Thursday, January 31, 2013
Want to Prevent Bullying? Teach 21st Century Skills
My twenty five year old son was recently unemployed. He applied for some jobs and had interviews but no job offers. Instead of continuing to apply to posted job openings, he found a small business that had no job openings but that looked like a great place to work. He did some research and discovered that the CEO of the company had graduated from his university (although it was many years earlier). Using his alumni connection, he called the CEO and talked about how his skills and the company’s goals was a good match. After several conversations/interviews, the company decided to hire him. His initiative and risk taking demonstrated that he had what it took to make a significant contribution to the company. Most companies do not want people who are just good at doing what they are told to do. They want people who do more than just solve problems. They want people who find problems and turn them into opportunities. They need risk takers, and independent thinkers who thrive in a team. My son demonstrated that not only do “21st century skills” are essential once you get a job; they are essential in getting a job.
My son’s story shows the practical benefits of empowering students as an important outcome of their education. As a retired principal and now as someone who has written about bullying prevention and school change, I see the concept of student empowerment as holding the promise of integrating two important initiatives, not generally considered related to each other: 21st century learning and bullying prevention.
Research, resources, and the articulate advocates of each of these initiatives, end up competing for a limited amount of time and energy from the people who work in schools. These people, however, are always looking for integrated, approaches that can achieve many goals at the same time. These initiatives can be integrated if we focus our efforts in one place: the students themselves. Our approach should be guided by this phrase: “of the students, by the students and for the students”. By focusing efforts in this direction schools can meet the important challenges and goals of both initiatives at the same time.
Traditional approaches to bullying prevention primarily that rely on rules, rewards and consequences, have been proven to be ineffective. Research shows that adults see and are aware of about 5% of the bullying that occurs in a school, while students see almost all of it. Students who bully will not stop because they fear punishment. Some correctly think they can get away with it or some students bully reactively with little or no forethought. Most students who bully do so for an audience. The audience response to bullying will to a very large extent determine whether the bullying will continue and escalate or decrease and stop. The real solutions to the problem of bullying lie in the hands of the students.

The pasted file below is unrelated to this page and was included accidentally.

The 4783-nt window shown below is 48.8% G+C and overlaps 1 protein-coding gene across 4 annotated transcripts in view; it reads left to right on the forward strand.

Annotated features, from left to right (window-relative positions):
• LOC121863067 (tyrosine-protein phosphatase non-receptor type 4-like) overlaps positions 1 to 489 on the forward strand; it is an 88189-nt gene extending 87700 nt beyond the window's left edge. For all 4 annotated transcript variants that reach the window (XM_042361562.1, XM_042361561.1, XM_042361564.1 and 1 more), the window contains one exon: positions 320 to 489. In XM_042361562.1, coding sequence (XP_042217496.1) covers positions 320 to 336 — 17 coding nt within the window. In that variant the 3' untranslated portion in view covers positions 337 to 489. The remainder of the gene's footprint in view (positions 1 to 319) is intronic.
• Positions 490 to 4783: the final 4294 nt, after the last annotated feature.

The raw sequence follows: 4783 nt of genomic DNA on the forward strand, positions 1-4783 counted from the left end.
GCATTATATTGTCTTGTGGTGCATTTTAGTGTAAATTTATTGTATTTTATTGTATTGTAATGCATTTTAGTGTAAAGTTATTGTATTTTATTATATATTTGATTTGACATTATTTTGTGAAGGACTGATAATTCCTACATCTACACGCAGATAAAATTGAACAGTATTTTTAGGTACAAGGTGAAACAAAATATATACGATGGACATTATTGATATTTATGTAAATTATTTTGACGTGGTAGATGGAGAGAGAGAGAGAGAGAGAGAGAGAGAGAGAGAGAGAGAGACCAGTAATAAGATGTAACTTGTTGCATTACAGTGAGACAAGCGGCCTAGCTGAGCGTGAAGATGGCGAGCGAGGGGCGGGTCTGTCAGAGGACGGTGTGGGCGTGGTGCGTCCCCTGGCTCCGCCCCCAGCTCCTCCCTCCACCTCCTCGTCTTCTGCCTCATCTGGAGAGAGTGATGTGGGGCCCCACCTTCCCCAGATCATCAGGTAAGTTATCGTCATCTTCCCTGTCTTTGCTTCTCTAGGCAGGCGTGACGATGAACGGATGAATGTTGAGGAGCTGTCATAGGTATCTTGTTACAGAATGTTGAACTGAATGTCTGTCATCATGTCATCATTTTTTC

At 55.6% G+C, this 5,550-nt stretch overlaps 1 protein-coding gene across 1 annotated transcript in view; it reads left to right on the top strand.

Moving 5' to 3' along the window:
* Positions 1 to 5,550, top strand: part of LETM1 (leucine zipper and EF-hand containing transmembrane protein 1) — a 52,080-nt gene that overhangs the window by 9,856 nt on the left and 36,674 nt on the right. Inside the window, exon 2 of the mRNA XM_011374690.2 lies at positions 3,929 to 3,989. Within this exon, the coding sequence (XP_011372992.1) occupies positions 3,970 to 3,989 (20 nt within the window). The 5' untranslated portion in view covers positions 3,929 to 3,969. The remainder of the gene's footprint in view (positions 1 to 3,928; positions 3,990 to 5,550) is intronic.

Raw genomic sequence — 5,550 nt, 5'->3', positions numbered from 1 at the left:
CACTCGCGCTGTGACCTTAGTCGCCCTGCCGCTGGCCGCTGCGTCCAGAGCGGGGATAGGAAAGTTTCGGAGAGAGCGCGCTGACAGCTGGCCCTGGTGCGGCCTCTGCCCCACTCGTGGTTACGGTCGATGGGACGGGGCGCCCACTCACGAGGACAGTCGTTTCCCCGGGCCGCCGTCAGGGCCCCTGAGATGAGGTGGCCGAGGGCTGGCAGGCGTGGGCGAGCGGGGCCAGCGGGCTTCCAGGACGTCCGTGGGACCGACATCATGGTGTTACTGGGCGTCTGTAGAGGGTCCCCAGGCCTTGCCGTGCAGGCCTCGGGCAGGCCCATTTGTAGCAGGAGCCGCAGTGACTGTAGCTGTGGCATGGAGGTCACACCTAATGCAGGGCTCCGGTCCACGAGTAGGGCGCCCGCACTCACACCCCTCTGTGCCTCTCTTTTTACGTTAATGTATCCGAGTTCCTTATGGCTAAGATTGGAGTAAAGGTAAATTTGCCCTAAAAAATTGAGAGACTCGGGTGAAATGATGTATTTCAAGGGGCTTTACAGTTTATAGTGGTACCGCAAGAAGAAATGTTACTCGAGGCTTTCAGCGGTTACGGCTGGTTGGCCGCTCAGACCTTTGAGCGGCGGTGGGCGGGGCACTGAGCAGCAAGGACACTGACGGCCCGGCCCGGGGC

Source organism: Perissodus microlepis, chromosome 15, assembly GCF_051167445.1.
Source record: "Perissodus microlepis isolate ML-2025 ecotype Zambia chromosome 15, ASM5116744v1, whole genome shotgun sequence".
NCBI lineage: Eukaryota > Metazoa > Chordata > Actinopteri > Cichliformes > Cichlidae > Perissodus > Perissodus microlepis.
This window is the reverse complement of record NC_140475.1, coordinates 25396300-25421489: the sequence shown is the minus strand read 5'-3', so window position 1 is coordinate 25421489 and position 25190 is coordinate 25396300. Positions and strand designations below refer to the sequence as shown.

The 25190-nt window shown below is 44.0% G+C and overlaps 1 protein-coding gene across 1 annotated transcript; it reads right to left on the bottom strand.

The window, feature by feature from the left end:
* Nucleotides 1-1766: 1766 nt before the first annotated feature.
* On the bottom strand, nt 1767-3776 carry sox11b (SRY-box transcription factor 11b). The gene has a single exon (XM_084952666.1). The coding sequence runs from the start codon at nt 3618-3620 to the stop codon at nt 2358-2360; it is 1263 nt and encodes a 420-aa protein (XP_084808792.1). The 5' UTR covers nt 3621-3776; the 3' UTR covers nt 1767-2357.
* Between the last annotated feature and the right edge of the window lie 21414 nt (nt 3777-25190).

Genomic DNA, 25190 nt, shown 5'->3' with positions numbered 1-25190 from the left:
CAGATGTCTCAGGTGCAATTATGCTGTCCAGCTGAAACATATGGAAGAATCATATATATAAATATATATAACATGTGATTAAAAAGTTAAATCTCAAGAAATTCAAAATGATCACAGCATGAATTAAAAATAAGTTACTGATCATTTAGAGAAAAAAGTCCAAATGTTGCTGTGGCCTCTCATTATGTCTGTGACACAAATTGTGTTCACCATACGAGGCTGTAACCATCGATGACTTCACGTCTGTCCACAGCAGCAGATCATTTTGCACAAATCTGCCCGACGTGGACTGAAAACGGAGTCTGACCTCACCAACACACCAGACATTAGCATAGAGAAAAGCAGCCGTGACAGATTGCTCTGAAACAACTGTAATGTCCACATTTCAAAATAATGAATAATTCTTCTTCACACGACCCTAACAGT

The research in bullying prevention has converged on one key element: the importance of empowering bystanders-all students. Effective bullying prevention requires us to look closely at what is going on in the hearts and minds of the bystanders. There are many reasons why bystanders don’t typically either intervene and/or report bullying to adults. Many of these reasons are based on fear of becoming either a victim or being associated with a victim who has less social status (less popular) than the student who bullies. Bystanders often don’t report bullying because they think that adults will not take them seriously, or make the situation worse. They also don’t intervene or tell because they are used to adults handling all the problems in a school. Bullying prevention is seen as the responsibility of the people in charge-the adults, not the students.